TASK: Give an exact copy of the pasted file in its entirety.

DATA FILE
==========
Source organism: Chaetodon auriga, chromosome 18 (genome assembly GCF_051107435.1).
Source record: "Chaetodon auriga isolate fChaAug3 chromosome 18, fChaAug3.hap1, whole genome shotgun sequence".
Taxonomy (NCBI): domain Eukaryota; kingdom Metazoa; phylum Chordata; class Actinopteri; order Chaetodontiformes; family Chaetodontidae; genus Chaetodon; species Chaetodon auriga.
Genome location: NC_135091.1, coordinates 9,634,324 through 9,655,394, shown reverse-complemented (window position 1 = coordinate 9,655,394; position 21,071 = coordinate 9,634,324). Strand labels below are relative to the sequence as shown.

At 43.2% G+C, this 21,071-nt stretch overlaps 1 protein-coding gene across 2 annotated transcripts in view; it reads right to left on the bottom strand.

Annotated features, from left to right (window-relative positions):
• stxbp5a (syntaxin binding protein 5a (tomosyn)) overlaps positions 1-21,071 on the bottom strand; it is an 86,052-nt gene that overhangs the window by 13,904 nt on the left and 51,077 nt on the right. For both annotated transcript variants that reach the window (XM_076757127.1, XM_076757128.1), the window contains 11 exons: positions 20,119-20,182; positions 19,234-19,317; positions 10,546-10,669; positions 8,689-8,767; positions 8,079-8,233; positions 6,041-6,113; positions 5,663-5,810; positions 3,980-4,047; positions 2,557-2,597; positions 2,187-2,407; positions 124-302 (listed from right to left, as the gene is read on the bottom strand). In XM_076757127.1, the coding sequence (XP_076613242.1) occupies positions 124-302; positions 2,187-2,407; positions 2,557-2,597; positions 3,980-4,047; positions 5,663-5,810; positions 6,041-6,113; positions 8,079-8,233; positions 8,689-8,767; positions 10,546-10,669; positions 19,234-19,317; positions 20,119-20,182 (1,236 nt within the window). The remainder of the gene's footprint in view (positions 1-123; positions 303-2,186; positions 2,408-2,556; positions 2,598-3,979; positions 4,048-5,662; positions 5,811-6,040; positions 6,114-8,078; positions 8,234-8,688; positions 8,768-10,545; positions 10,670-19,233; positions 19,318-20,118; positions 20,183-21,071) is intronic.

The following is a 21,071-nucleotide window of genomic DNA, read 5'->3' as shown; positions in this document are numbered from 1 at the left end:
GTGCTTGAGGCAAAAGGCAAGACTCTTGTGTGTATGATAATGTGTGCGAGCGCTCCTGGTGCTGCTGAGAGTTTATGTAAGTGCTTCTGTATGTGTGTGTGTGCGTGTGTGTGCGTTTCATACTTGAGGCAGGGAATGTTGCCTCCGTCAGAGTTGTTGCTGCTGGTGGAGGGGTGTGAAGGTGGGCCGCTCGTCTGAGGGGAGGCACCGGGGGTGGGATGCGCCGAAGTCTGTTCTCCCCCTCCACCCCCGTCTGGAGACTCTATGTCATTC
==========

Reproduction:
Source organism: Chaetodon auriga, chromosome 18 (genome assembly GCF_051107435.1).
Source record: "Chaetodon auriga isolate fChaAug3 chromosome 18, fChaAug3.hap1, whole genome shotgun sequence".
Taxonomy (NCBI): domain Eukaryota; kingdom Metazoa; phylum Chordata; class Actinopteri; order Chaetodontiformes; family Chaetodontidae; genus Chaetodon; species Chaetodon auriga.
Genome location: NC_135091.1, coordinates 9,634,324 through 9,655,394, shown reverse-complemented (window position 1 = coordinate 9,655,394; position 21,071 = coordinate 9,634,324). Strand labels below are relative to the sequence as shown.

At 43.2% G+C, this 21,071-nt stretch overlaps 1 protein-coding gene across 2 annotated transcripts in view; it reads right to left on the bottom strand.

Annotated features, from left to right (window-relative positions):
• stxbp5a (syntaxin binding protein 5a (tomosyn)) overlaps positions 1-21,071 on the bottom strand; it is an 86,052-nt gene that overhangs the window by 13,904 nt on the left and 51,077 nt on the right. For both annotated transcript variants that reach the window (XM_076757127.1, XM_076757128.1), the window contains 11 exons: positions 20,119-20,182; positions 19,234-19,317; positions 10,546-10,669; positions 8,689-8,767; positions 8,079-8,233; positions 6,041-6,113; positions 5,663-5,810; positions 3,980-4,047; positions 2,557-2,597; positions 2,187-2,407; positions 124-302 (listed from right to left, as the gene is read on the bottom strand). In XM_076757127.1, the coding sequence (XP_076613242.1) occupies positions 124-302; positions 2,187-2,407; positions 2,557-2,597; positions 3,980-4,047; positions 5,663-5,810; positions 6,041-6,113; positions 8,079-8,233; positions 8,689-8,767; positions 10,546-10,669; positions 19,234-19,317; positions 20,119-20,182 (1,236 nt within the window). The remainder of the gene's footprint in view (positions 1-123; positions 303-2,186; positions 2,408-2,556; positions 2,598-3,979; positions 4,048-5,662; positions 5,811-6,040; positions 6,114-8,078; positions 8,234-8,688; positions 8,768-10,545; positions 10,670-19,233; positions 19,318-20,118; positions 20,183-21,071) is intronic.

The following is a 21,071-nucleotide window of genomic DNA, read 5'->3' as shown; positions in this document are numbered from 1 at the left end:
GTGCTTGAGGCAAAAGGCAAGACTCTTGTGTGTATGATAATGTGTGCGAGCGCTCCTGGTGCTGCTGAGAGTTTATGTAAGTGCTTCTGTATGTGTGTGTGTGCGTGTGTGTGCGTTTCATACTTGAGGCAGGGAATGTTGCCTCCGTCAGAGTTGTTGCTGCTGGTGGAGGGGTGTGAAGGTGGGCCGCTCGTCTGAGGGGAGGCACCGGGGGTGGGATGCGCCGAAGTCTGTTCTCCCCCTCCACCCCCGTCTGGAGACTCTATGTCATTC